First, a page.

She said to ask yourself, what’s the worst thing that can happen? She said you might fail, but failure always brings a gift: experience, and leaders will see you as a person of action, who should be kept around.
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3) Manage Your Perception
Harris said the important thing she has learned after two-and-a-half decades on Wall Street is, “perception is the co-pilot to reality. How people perceive you will directly impact how they deal with you.
She said that after five years in her career, a senior director told she was smart and hard working, but he didn’t think she was tough enough for the business of Wall Street. Harris was outraged.
A magna cum laude graduate of Harvard and a graduate of Harvard Business School she had overcome significant challenges to land at Morgan Stanley. In her colloquial speech, Harris shouted to the crowd, “You can call Carla Harris a lot of things, but ‘ain’t tough’, ain’t one of them.”
Not 'Tough' Enough
She thought to herself, “suppose he really doesn’t think I’m tough enough?” One can’t be seen as weak on Wall Street. “I decided for 90 days I would walk tough, talk tough, eat tough, and drink tough, use tough in my language.”
It’s important to have consistent behavior and language, Harris said, and to “use this language in your environment, particularly when you are talking about yourself. You can train people to think about you in the way that you want them to think about you.”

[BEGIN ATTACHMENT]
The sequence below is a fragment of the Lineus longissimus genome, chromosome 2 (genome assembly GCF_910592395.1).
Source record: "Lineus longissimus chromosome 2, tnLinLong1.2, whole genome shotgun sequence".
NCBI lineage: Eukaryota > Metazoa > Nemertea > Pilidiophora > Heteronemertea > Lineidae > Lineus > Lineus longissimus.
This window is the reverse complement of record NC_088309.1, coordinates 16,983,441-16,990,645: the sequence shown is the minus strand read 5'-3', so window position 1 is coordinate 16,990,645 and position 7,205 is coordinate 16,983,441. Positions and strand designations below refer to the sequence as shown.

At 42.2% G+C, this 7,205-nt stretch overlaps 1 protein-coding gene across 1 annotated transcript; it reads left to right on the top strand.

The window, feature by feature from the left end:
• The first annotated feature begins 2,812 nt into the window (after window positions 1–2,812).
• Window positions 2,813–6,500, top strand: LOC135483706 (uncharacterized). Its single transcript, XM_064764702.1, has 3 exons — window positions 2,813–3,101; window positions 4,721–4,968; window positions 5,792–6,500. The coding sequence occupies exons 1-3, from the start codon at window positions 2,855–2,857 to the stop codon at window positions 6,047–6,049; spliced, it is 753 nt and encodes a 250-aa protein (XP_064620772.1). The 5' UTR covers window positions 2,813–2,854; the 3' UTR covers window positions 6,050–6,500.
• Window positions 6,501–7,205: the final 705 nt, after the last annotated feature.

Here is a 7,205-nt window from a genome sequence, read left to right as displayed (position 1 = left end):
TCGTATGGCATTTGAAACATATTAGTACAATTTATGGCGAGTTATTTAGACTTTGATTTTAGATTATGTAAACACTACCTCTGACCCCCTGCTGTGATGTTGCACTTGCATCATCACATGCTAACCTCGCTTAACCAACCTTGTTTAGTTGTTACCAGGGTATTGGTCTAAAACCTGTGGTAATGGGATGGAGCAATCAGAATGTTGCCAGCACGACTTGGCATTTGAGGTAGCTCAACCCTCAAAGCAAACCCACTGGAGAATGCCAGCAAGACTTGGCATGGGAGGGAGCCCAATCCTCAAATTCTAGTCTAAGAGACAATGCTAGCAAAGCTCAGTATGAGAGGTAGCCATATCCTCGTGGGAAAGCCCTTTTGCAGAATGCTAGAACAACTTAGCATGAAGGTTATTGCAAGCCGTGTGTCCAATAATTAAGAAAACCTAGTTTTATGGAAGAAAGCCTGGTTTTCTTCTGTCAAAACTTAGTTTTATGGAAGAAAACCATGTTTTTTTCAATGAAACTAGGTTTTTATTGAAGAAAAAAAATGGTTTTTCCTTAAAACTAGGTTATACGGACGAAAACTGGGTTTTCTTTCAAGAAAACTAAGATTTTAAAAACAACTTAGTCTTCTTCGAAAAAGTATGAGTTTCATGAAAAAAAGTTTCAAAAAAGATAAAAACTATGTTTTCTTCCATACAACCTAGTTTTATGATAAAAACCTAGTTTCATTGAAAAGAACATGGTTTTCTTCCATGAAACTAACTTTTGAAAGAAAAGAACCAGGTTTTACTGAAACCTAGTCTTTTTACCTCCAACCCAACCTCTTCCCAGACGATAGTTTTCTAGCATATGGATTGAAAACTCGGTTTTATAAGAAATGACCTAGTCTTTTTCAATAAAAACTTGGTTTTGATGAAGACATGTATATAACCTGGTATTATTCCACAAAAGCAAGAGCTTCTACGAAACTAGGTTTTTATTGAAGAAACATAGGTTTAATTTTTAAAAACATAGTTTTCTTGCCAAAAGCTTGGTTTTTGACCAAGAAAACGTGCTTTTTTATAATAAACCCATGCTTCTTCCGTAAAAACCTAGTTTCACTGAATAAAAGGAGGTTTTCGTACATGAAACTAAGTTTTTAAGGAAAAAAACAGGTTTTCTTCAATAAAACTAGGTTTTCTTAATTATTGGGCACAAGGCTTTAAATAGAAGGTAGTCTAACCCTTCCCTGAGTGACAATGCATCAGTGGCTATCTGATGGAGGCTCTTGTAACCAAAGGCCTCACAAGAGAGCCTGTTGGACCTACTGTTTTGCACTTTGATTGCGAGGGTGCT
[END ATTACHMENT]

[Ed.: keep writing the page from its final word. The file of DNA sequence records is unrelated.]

Harris had a reputation for being very good at critiquing management presentations, so much so that before company roads shows for a multi-million dollar IPO or stock transaction, her colleagues would ask her to listen to a presentation and give the CEO feedback.
“Next time, after I’d gotten that feedback about not being tough, I said wait a minute, tell me about this guy, is he sensitive, does he have a thin skin? I don’t want to hurt nobody’s feeling, ‘cause you know I’m tough,” Harris said, drawing laughter and applause.
“I kept using this language over and over to describe myself. Sure enough, after 90 days of work, I was behind a group of people, they didn’t know I was behind them.”
She said she heard a VP beating up an associate to make sure they were fully prepared for their meeting:
“We’re going to see Carla Harris, and you know, she’s so tough.”
Carla Harris succeeded in one of the world’s most challenging business environments, Wall Street, by making her authentic self a positive differentiator.
She didn’t need to hide herself -- she let the real Carla Harris shine through.
It may have been tough, but that’s Carla Harris. She’s tough.
Questions for you:
How are you perceived in your workplace?
Is that perception consistent with who you really are?
Carla Harris recommends an exercise of choosing three adjectives you want people to use to describe you when you are not in the room, because that’s when all of the important decisions are made about compensation, promotion and new assignments. The adjectives should be consistent with the position you seek.
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I previously wrote about a similar exercise:
Personal Branding: What three adjectives describe you?
Photo Credit: Carla Harris' website